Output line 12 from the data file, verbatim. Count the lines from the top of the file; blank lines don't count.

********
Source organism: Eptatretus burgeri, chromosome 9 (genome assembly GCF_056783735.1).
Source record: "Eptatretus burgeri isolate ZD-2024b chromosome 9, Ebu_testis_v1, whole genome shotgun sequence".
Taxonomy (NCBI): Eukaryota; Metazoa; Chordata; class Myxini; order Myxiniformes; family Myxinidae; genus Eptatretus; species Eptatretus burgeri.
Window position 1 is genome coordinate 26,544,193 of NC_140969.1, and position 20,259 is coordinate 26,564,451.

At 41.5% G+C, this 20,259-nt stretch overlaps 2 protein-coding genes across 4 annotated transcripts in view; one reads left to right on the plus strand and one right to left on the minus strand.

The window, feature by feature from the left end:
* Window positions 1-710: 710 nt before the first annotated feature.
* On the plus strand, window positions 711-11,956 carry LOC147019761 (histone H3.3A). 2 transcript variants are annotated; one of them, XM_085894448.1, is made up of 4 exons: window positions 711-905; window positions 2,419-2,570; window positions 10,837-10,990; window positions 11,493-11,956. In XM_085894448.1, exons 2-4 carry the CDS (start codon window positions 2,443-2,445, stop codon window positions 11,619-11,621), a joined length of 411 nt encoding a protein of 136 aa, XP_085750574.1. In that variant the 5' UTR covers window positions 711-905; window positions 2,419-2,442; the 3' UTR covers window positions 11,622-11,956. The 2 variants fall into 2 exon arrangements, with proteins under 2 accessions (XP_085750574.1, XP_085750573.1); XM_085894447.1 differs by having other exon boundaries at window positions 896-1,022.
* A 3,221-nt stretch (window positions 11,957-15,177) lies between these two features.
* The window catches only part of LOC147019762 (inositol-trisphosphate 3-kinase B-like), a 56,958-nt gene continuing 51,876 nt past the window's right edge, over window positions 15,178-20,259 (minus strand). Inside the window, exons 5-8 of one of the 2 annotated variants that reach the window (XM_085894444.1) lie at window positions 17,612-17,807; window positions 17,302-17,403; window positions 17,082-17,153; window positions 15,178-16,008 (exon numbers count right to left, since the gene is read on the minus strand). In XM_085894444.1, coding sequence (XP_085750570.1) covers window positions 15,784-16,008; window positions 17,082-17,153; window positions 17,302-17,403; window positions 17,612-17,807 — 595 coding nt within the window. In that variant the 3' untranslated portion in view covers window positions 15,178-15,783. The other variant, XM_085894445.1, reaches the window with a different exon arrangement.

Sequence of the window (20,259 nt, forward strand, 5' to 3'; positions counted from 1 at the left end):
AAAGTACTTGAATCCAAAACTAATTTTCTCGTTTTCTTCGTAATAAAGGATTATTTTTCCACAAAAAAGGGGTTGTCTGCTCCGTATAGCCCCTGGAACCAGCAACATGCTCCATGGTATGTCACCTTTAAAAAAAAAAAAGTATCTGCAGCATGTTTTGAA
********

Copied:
AAAGTACTTGAATCCAAAACTAATTTTCTCGTTTTCTTCGTAATAAAGGATTATTTTTCCACAAAAAAGGGGTTGTCTGCTCCGTATAGCCCCTGGAACCAGCAACATGCTCCATGGTATGTCACCTTTAAAAAAAAAAAAGTATCTGCAGCATGTTTTGAA